The imminent release of Zululand Rhino Orphanage’s Makhosi and Mpilo into the wild represents a key step in the protection of the southern white rhino.
Protecting a critically endangered species is no easy task, particularly when the threats faced by all rhino across Africa continue to grow. Rhino orphanages, such as the Zululand Rhino Orphanage, supported by Helping Rhinos, provide crucial support and care for orphaned rhino calves, before releasing them back into the wild.
The process of releasing orphaned rhinos back into the wild is an integral part of rhino conservation efforts, and involves a lot of thought, time and commitment, but it is imperative that every rhino is nurtured expertly and professionally when in care. Though the resources spent on each individual rhino may seem high, it remains imperative that every rhino is cared for appropriately when under the care of the orphanage.
EVERY RHINO COUNTs
"Every rhino counts", says Simon Jones, CEO of Helping Rhinos: "rhinos are in such a perilous position that action like this is needed… when driven to the edge of extinction, it is imperative that we do what we can to protect every individual rhino".
Though saving one rhino may seem a small step when compared with the larger population in the wild, that one rhino may go on to have offspring, which in turn helps keep a genetically wide population of rhino in the wild for the years to come. The alternative to releasing - keeping the rhinos in a secure sanctuary and away from human or non-human dangers - may seem attractive, but comes with a whole range of other problems.
"Rhinos were born into the wild, and belong in the wild", says Simon Jones, "rhinos in captivity behave differently to those in the wild - and have a much closer relationship with humans, which could endanger them in the wild… If you keep rhinos in a sanctuary, you also have to man-manage the breeding process… releasing into the wild creates a larger genetic pool and helps protect rhinos in a safe and natural environment".
"Rhinos are part of a delicate ecosystem", says Megan Lategan, an advisor to the Zululand Rhino Orphanage who has overseen the release of Makhosi and Mpilo. "The ecosystem needs the rhino, and every species has a purpose’… ‘While many may be terrified about the safety of rhino in the wild, in the bigger picture rhino are safer in the wild".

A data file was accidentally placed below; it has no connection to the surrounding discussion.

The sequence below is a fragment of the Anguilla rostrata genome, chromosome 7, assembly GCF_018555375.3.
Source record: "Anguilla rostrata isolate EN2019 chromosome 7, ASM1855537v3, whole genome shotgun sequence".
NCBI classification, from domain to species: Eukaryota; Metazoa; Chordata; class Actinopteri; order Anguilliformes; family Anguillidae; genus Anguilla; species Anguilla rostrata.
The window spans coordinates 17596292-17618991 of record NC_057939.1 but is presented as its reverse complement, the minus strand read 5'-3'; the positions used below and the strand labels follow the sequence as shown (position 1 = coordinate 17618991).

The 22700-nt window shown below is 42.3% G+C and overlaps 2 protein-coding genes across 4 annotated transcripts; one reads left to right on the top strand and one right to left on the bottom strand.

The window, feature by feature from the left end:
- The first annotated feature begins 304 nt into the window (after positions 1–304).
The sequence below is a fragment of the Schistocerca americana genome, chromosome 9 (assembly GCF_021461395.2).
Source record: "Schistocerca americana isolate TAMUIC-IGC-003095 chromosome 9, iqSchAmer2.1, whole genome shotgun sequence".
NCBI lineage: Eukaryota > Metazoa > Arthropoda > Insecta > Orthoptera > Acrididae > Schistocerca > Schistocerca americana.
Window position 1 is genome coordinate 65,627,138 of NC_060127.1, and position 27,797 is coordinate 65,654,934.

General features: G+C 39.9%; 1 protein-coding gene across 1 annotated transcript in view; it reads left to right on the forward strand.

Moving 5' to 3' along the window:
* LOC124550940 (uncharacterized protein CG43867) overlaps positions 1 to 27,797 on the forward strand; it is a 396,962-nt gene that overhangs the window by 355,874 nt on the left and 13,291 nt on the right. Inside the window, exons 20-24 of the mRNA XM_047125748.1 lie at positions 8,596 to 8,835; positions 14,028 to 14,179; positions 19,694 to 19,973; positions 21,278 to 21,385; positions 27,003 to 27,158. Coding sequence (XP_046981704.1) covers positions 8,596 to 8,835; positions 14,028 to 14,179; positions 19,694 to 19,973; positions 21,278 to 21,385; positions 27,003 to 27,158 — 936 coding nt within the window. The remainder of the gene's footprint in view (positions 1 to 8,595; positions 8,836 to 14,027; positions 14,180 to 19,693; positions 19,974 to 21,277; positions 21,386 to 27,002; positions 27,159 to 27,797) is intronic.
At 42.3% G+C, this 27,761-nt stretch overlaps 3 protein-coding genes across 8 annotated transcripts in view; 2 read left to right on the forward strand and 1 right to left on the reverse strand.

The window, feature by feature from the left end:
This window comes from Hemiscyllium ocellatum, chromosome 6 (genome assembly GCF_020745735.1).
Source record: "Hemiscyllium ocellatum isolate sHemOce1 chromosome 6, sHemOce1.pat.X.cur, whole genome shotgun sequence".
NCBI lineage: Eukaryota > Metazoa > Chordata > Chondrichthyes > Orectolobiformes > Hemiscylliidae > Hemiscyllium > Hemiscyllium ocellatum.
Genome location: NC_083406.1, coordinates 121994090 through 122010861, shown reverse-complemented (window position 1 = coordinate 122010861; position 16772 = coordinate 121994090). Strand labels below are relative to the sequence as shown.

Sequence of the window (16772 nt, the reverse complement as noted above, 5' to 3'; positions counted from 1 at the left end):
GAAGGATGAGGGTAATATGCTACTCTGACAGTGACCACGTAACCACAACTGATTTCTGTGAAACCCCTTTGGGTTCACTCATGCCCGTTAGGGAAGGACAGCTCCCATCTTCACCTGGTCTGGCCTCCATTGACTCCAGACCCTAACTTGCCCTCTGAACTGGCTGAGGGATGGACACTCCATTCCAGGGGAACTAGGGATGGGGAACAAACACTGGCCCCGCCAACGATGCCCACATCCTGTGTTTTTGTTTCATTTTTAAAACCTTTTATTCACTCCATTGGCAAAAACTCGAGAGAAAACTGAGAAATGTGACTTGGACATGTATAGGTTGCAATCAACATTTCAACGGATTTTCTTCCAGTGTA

Megan says that releasing orphans back into the wild is "our mission… it’s what we do and it’s what this facility is here for: to rescue orphaned and injured rhino calves, to care for them until they are healthy and old enough to be returned back to where they belong".
A Painful Release for the Carers
Though their release to the wild is crucial to conservation efforts, the rhinos will be sorely missed by those who have raised them: "We are so sad to see them go because we are losing part of our family", says Nokwanda Mabuyakhulu, "but at the same time we are so happy for them because they will get another family in the wild".
"These are our two babies!" adds Jabu Nkosi. Nokwanda and Jabu are rhino orphan carers at the Zululand Rhino Orphanage.
It is crucially important that the rhinos are protected after their release: the location of any released rhino is never disclosed, and they are intensely monitored. Rhinos will only be released into pre-selected areas where poaching is low, and 24 hour security is set up to monitor not just for poachers, but other external threats and dangers. Processes such as these ensure the lives of rhinos released from the orphanage to the wild are long and trouble-free.
Funding from Helping Rhinos ensures that the calves in the facility receive remedial care, food and enrichment, as well as putting in place 24/7 security and anti-poaching measures. When the time comes for their release, Helping Rhinos helps provide the resources for radio collars, veterinary costs and transport. The reward is huge, seeing orphans such as Mpilo, who was found next to his dead mother’s body after she was poached, released into the wild to potentially go on to breed and create the next generation of rhinos. "We wouldn’t have got to where we are today without the hands-on and emotionally involved contribution of Helping Rhinos", says Megan Lategan.
"Why mess with nature?" says Simon Jones, "when dealing with a critically endangered species, you must try save every one… it’s not just one rhino, but part of the multigenerational impact of protecting rhinos".
Helping Rhinos is appealing for your support to get Makhosi and Mpilo back to the wild. Every gift you can give will help us fund the darting, dehorning and relocation costs. Your donation today will allow us to regularly monitor their progress and provide supplementary feed food when necessary to ensure they maintain a healthy body condition, and that they are safe and protected.
article written by Cameron Scheijde